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dc.contributor.authorStables, Andrewen
dc.creatorStables, Andrewen
dc.description.abstractCurrent philosophy of education explores inter alia ontologies that frame educational-philosophical determinations of the learner or teacher as a being. In so doing, it engages with old and new paradigms of (post-)metaphysical thought and requires ever fresh perspectives for its engagement to be critical and refreshing. To recent educational-philosophical initiatives that invite a rethinking of how educational philosophy addresses the Zeitgeist (spirit of the times) this paper responds by suggesting minimal ontological realist assumptions as a new, fertile ground. The paper will argue that educational and moral philosophy are potentially most fruitful if underpinned by assumptions that are minimally realist but eschew assumptions about individual entities existing in the extraphenomenal sphere. Rather, the extraphenomenal real can be seen as a field of energy operating in certain largely predictable ways. Theoretical physicists are the contemporary natural philosophers who study such forces and the nature of energy itself as modern empirical techniques offer them some insight into what was previously unobservable. There is no longer any need to be held back by certain limitations in the thinking of classical philosophers on these matters, including ambiguity in Kant’s work arising from his use of noumenon/noumena as a count noun. The paper goes on to consider the implications of thinking about minimal ontological realism in the applied and social spheres, including education. It particularly critiques structuralist models of thinking about social events, especially those that emphasise the importance of hidden, deep structures that drive surface events.en
dc.rightsCC0 1.0 Universal*
dc.rightsOpen Accessen
dc.subjectPost-humanist educationen
dc.subjectMinimal ontological realismen
dc.titleMinimal Ontological Realism as Pragmatist Foundation, and the Ethics of Responsibilityen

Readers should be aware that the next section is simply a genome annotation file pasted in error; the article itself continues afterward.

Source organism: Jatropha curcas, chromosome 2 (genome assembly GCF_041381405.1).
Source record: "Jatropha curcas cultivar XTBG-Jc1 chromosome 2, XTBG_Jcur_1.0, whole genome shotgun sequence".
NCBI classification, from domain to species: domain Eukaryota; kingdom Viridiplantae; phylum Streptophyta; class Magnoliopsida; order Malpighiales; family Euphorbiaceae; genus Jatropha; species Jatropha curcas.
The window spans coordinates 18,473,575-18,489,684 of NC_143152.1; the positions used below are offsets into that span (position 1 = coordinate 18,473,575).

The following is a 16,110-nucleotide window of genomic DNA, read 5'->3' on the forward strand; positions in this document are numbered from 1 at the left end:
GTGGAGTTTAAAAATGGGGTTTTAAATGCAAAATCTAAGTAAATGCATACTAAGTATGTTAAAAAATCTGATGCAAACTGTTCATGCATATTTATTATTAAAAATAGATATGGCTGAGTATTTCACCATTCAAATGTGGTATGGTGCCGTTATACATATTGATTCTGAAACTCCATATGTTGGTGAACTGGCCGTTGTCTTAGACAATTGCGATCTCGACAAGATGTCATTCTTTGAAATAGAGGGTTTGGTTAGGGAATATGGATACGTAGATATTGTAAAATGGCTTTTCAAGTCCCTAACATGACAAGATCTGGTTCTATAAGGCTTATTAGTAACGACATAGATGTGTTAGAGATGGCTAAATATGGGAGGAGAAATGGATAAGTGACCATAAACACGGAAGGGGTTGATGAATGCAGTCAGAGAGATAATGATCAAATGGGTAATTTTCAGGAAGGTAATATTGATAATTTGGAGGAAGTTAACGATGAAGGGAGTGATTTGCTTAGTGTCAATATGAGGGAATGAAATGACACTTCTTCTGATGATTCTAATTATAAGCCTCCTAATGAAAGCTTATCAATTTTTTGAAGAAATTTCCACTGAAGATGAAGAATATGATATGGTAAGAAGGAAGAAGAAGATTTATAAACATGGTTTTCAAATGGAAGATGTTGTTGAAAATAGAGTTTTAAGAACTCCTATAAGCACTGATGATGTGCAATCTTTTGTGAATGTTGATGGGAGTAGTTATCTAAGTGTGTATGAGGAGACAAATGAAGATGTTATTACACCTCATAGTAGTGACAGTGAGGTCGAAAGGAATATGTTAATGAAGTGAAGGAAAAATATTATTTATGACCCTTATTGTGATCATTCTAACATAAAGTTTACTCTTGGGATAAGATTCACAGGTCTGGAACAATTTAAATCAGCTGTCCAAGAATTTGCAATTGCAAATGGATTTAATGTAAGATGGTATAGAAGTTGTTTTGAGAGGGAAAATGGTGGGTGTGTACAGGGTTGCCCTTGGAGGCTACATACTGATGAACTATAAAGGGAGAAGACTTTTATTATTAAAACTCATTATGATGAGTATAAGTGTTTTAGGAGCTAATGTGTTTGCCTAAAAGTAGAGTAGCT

dc.description.notesThe author of this paper, Professor Andrew Stables, entrusted it to my care as a response and contribution to a prospective special issue of mine. This collaboration did not materialize because of Andrew’s sudden and untimely death. His death has saddened us all in the international educational-philosophical community, and I am sure that I express the feelings of very many international philosophers of education when I say that Andrew will be sincerely missed and always remembered with deep appreciation for his lively presence at conferences and for his so very fruitful and thoughtful interventions in scholarly debates within the field. A very distinguished member of the field, Andrew aired his thought-provoking ideas in all the major educational-philosophical journals and offered us influential insights of lasting significance. As an academic collaborator of Prof Andrew Stables and as the co-ordinator of the Doctoral Program in Educational Philosophy and Theory (University of Cyprus, Department of Education) to which the main ideas of this paper have also been presented, I am uploading this insightful, rich and stimulating paper in recognition of, and gratitude for, his longstanding contributions inter alia to edusemiotics, environmental education and post-humanist liberal pragmatism.en
dc.contributor.orcidStables, Andrew [0000-0002-6755-1806]en

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CC0 1.0 Universal
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